* Tatanka 2006 ~ Benefit Concert this Saturday!
Join BFC for a rockin' benefit for the wild Buffalo & Buffalo Field Campaign in Boise, Idaho with Built to Spill, Travis Ward & Junkyard Bandstand, and Bales of Hey this Saturday, June 3rd at the Big Easy Concert House. Tickets are on sale now for just $15! We'll see you there!

For more information and to order tickets please visit http://www.buffalofieldcampaign.org/events/builttospill.html.

Many thanks to Built to Spill and Ken Cole for making this event possible!
* Summer Outreach Opportunities with BFC
Buffalo Field Campaign has positions open for summer tablers in Yellowstone and Grand Teton National Parks from June 10 through September 5, 2006. We are looking for 3-4 dedicated people who are well-versed on the buffalo issue and enjoy talking to others about it. You can help tell the buffalo's story and inspire action from the millions who flock to the Parks to admire them.

If you've been wanting to experience the beauty of the Yellowstone ecosystem and speak out for the buffalo, we want to hear from you! Applicants should be hardworking, outgoing, friendly folks who are comfortable camping for up to five days at a time (in the parks - what a dream!). A minimum commitment of one month is required (and appreciated). BFC will provide a small stipend as well as room and board.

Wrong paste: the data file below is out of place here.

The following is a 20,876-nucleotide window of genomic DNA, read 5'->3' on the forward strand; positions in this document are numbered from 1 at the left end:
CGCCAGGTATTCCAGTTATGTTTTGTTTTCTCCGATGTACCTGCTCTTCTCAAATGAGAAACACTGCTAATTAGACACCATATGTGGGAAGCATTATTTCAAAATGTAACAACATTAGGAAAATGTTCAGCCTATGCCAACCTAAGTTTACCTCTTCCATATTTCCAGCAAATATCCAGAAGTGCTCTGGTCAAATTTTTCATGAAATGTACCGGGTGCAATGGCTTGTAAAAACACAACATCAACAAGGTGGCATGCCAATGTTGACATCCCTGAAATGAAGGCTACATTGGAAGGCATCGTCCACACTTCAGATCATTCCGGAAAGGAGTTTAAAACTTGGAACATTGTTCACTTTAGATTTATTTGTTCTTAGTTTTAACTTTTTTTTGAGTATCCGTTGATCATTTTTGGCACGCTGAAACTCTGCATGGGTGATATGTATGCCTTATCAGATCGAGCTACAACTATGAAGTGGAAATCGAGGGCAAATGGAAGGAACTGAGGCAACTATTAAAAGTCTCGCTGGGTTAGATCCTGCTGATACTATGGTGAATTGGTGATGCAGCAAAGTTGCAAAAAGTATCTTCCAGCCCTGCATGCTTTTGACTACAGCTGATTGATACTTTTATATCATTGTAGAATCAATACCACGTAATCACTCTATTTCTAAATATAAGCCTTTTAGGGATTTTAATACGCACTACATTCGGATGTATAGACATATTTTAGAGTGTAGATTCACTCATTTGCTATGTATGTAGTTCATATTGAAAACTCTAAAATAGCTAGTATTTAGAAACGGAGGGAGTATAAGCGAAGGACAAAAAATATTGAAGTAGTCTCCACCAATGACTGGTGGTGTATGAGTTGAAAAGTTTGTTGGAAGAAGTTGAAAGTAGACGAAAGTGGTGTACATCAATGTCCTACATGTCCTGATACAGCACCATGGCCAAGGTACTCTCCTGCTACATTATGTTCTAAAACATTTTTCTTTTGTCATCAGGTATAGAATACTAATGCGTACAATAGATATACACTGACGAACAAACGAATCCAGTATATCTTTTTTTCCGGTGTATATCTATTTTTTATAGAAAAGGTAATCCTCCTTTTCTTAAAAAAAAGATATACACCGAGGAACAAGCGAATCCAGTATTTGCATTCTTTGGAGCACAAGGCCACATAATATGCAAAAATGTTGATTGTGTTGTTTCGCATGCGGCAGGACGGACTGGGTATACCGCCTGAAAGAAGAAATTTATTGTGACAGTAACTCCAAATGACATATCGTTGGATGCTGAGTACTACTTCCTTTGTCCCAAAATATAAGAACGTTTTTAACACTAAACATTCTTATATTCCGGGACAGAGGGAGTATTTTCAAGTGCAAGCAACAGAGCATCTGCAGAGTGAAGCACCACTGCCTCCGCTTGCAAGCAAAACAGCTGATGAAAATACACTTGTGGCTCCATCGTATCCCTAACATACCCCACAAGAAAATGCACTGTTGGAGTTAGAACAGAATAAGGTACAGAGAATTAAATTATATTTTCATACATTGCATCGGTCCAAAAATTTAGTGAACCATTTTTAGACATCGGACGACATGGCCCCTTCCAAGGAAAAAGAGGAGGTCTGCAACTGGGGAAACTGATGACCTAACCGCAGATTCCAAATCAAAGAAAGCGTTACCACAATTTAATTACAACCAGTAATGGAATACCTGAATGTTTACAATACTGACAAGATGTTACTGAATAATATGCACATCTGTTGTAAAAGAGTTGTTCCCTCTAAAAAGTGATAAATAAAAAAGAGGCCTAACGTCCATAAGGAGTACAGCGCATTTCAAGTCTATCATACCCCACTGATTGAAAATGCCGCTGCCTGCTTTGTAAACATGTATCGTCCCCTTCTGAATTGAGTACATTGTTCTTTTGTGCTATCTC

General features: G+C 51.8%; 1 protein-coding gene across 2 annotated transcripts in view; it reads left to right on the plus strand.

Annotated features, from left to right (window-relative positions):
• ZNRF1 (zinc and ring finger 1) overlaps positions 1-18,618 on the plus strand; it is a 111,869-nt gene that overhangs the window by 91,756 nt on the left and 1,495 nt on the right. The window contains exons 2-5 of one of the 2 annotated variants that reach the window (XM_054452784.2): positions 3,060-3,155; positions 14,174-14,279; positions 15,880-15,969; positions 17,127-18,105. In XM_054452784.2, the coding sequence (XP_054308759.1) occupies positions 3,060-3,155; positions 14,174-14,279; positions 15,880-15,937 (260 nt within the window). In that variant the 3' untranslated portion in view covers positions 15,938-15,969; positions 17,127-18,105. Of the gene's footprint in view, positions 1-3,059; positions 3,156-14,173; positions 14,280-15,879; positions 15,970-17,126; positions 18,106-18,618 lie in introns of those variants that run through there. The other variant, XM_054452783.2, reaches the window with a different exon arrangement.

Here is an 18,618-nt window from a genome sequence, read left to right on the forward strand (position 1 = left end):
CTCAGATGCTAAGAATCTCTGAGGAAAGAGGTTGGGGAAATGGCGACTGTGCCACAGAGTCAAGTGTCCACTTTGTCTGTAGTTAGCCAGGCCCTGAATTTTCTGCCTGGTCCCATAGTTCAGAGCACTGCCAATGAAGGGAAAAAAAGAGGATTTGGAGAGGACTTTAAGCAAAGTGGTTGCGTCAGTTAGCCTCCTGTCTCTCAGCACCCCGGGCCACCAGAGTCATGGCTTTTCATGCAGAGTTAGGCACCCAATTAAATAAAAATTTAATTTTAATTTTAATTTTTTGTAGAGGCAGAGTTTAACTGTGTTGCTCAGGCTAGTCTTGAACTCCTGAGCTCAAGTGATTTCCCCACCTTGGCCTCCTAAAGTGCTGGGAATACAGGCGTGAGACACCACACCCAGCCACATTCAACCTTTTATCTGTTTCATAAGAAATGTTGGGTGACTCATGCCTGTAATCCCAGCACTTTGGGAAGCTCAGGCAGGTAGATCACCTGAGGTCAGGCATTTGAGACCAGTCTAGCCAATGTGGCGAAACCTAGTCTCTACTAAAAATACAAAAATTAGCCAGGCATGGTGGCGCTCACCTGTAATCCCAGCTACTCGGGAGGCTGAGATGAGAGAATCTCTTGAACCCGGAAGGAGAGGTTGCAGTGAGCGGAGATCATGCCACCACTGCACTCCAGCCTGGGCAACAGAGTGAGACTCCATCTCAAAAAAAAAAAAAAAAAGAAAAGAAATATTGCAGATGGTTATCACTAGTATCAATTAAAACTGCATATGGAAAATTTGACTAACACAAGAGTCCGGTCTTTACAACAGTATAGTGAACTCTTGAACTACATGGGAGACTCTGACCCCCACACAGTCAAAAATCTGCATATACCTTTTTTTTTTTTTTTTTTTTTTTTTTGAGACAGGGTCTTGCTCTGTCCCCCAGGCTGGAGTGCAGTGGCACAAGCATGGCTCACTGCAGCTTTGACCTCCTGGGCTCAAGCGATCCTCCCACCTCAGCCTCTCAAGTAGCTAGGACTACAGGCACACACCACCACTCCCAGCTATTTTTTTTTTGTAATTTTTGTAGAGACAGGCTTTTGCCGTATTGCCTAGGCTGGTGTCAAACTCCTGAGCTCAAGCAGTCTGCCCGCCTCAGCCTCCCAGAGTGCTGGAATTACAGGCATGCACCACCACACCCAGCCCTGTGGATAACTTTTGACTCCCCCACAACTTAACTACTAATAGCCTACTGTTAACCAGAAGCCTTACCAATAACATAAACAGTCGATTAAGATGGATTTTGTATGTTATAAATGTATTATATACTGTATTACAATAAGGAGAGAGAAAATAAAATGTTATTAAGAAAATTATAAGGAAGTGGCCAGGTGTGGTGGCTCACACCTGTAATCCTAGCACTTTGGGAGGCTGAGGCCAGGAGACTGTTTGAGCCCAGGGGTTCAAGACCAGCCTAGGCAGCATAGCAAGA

Interested? Contact Stephanie Munce at buffaloatwildrockies.org or call 406-646-0070.
* This Summer, Don't Forget About the Buffalo
It's a beautiful Thursday morning here in West Yellowstone. I look out across Hebgen Lake at the snowcapped mountains, shining brilliantly white. I'm typing on a computer in our ramshackle log cabin that we call an office. The insides are covered with pictures of buffalo and our library is full of books about them. Yes, it's cluttered (partly my fault), but it's home. The same is true for our main cabin, which is usually packed to the gills with volunteers that have come to do their part in opposing the buffalo slaughter. I say volunteers but really they are my dearest friends; some of the most beautiful people I've met in my 26 years of life.

I hear a radio transmission from one of our patrols out in the field: a bull buffalo is being hazed by three DOL agents on ATVs down Duck Creek Road. It saddens me because this buffalo poses no threat to the sanctity of the mighty cow, which seems to be revered above all except money (and if we really want to face it, power and control).
But, after watching two buffalo drown and 10 others pulled out of the freezing water of Hebgen Lake by the same people that caused them to break through the ice; after watching 4 bull buffalo freedom fighters that reached the Madison valley shot down and murdered; after watching newborn buffalo calves running along with their mothers and herd, chased by a helicopter for miles; after almost a thousand buffalo (1,000!!!) were captured and sent to slaughterhouses by an agency that purports to serve the ecosystem of Yellowstone (the National Park Service); after all of that, one buffalo being hazed seems a little tame.